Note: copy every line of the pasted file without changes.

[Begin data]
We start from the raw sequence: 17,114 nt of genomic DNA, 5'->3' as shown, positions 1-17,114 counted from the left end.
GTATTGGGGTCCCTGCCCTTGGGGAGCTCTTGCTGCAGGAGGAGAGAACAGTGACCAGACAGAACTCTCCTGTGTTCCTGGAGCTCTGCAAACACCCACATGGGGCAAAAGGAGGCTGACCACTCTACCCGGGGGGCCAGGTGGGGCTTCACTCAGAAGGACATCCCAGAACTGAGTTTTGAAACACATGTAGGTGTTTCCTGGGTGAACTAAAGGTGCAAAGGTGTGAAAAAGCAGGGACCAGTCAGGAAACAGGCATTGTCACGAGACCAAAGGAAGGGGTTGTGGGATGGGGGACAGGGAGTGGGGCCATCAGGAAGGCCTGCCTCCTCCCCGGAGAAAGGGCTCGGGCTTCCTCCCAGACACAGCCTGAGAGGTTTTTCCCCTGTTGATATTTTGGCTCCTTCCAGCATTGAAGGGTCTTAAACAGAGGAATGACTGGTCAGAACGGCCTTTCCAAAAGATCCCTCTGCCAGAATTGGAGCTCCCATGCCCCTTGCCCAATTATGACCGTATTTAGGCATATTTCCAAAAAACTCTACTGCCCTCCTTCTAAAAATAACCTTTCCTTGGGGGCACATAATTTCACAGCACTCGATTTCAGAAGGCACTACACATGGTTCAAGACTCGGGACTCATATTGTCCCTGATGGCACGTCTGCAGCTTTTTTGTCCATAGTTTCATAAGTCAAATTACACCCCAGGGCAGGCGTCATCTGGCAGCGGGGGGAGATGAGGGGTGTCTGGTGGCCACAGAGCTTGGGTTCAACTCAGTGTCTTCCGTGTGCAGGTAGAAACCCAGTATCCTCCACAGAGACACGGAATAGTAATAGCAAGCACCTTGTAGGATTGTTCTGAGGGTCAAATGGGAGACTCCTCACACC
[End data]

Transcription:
We start from the raw sequence: 17,114 nt of genomic DNA, 5'->3' as shown, positions 1-17,114 counted from the left end.
GTATTGGGGTCCCTGCCCTTGGGGAGCTCTTGCTGCAGGAGGAGAGAACAGTGACCAGACAGAACTCTCCTGTGTTCCTGGAGCTCTGCAAACACCCACATGGGGCAAAAGGAGGCTGACCACTCTACCCGGGGGGCCAGGTGGGGCTTCACTCAGAAGGACATCCCAGAACTGAGTTTTGAAACACATGTAGGTGTTTCCTGGGTGAACTAAAGGTGCAAAGGTGTGAAAAAGCAGGGACCAGTCAGGAAACAGGCATTGTCACGAGACCAAAGGAAGGGGTTGTGGGATGGGGGACAGGGAGTGGGGCCATCAGGAAGGCCTGCCTCCTCCCCGGAGAAAGGGCTCGGGCTTCCTCCCAGACACAGCCTGAGAGGTTTTTCCCCTGTTGATATTTTGGCTCCTTCCAGCATTGAAGGGTCTTAAACAGAGGAATGACTGGTCAGAACGGCCTTTCCAAAAGATCCCTCTGCCAGAATTGGAGCTCCCATGCCCCTTGCCCAATTATGACCGTATTTAGGCATATTTCCAAAAAACTCTACTGCCCTCCTTCTAAAAATAACCTTTCCTTGGGGGCACATAATTTCACAGCACTCGATTTCAGAAGGCACTACACATGGTTCAAGACTCGGGACTCATATTGTCCCTGATGGCACGTCTGCAGCTTTTTTGTCCATAGTTTCATAAGTCAAATTACACCCCAGGGCAGGCGTCATCTGGCAGCGGGGGGAGATGAGGGGTGTCTGGTGGCCACAGAGCTTGGGTTCAACTCAGTGTCTTCCGTGTGCAGGTAGAAACCCAGTATCCTCCACAGAGACACGGAATAGTAATAGCAAGCACCTTGTAGGATTGTTCTGAGGGTCAAATGGGAGACTCCTCACACC